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Reduced candidacy age requirement in College Park is a positive step forward



Admittedly, the thought of having 18-year-olds run a city can be a bit scary. For some older residents, negative stereotypes of out-of-control, irresponsible teens immediately come to mind, with images of City Hall turning into a version of “Animal House,” a 1978 comedy about fraternity shenanigans.

So it’s no surprise that College Park had its fair share of dissenters when the council approved a plan lowering the age requirement for elected city seats. Now, city residents only need to be 18 to run for mayor or City Council, down from 25 and 21 years old, respectively.

The lower age requirement is not unique to College Park. Even the Prince George’s County school board allows 18-year-olds to hold office. And for those who think teens will be too out of touch with life’s challenges to make responsible decisions, they only need to look to Edward Burroughs III, a respected member of the school board who was elected in 2010 at the age of 18.

In College Park, the decision takes on even greater meaning. The city has long struggled to balance its needs with those of University of Maryland students, who often live in off-campus housing and share city services with longtime residents. The city/university relationship has been contentious at times, with students feeling shut out of the decision-making process.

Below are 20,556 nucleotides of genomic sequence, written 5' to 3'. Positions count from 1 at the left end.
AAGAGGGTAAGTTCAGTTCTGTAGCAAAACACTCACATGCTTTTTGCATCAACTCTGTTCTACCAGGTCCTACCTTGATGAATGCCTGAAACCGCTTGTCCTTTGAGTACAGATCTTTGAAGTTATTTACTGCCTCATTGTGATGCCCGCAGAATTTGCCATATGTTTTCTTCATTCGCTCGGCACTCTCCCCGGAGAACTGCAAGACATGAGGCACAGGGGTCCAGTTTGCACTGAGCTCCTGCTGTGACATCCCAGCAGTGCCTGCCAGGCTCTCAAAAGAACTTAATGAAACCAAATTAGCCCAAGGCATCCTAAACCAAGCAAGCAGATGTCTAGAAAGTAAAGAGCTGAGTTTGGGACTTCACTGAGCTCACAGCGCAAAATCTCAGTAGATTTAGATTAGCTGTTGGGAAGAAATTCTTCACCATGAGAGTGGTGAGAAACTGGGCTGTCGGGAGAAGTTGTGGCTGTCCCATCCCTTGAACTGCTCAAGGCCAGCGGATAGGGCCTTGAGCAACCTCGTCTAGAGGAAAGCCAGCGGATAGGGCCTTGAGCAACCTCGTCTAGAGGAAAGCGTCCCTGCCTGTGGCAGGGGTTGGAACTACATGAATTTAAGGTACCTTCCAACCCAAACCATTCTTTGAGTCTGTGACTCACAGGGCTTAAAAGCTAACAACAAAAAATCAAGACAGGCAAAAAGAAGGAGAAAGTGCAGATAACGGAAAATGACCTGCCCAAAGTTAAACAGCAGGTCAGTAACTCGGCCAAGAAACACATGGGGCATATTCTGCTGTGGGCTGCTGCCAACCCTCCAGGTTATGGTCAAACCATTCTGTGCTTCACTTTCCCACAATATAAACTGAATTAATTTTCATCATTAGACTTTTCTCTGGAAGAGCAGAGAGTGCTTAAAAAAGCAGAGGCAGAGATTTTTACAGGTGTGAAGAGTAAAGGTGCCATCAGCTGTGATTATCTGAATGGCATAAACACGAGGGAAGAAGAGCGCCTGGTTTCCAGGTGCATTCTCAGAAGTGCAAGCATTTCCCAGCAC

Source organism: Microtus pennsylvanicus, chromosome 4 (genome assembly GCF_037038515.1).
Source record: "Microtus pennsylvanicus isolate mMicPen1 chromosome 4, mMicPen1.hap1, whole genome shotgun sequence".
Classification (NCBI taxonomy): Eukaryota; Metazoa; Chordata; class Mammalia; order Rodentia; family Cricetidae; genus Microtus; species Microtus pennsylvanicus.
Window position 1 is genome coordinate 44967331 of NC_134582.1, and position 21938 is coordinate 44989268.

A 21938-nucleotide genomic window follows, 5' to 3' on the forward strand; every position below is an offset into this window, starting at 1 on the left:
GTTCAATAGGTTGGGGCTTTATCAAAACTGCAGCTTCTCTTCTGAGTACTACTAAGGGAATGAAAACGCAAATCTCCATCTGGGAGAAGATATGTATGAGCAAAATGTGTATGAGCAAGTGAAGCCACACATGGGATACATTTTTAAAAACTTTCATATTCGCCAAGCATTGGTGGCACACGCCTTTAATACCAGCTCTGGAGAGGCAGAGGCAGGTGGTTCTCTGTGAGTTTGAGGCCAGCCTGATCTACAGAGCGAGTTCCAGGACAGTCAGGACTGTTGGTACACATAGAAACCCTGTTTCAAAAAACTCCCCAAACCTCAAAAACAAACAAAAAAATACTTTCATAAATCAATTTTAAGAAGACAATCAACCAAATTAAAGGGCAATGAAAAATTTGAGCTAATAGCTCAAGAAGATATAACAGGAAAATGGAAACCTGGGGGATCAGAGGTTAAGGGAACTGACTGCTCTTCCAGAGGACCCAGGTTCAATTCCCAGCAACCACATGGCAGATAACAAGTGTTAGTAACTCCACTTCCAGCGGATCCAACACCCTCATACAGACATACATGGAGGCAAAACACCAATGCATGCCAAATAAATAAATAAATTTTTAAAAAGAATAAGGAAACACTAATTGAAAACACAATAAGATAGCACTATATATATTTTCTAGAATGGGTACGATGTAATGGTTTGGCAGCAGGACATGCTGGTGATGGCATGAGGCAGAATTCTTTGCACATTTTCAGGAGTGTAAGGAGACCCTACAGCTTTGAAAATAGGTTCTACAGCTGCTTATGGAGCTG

The reduced age requirement is a big step forward in their integration. It welcomes students into the legislative process, literally offering a seat at the table to those who can garner enough support for their ideas.

And, in the end, that’s what it comes down to: whether the candidate is qualified to do the job and has the votes to get him or her into office.

Hopefully, city residents will be engaged enough to recognize when a candidate — young or old — is a poor choice for office. After all, as many voters will learn this year, there are many candidates who are much older than 18 who would be disastrous leaders if elected.

Understandably, the lowered age requirement raises concerns. The thought of teens who may not have much life experience making decisions that could impact the city’s economy, safety and property values will be a source of apprehension for many.

But in College Park, where the change will encourage young leaders to work side-by-side with long-term officials, the lowered age requirement has its benefits.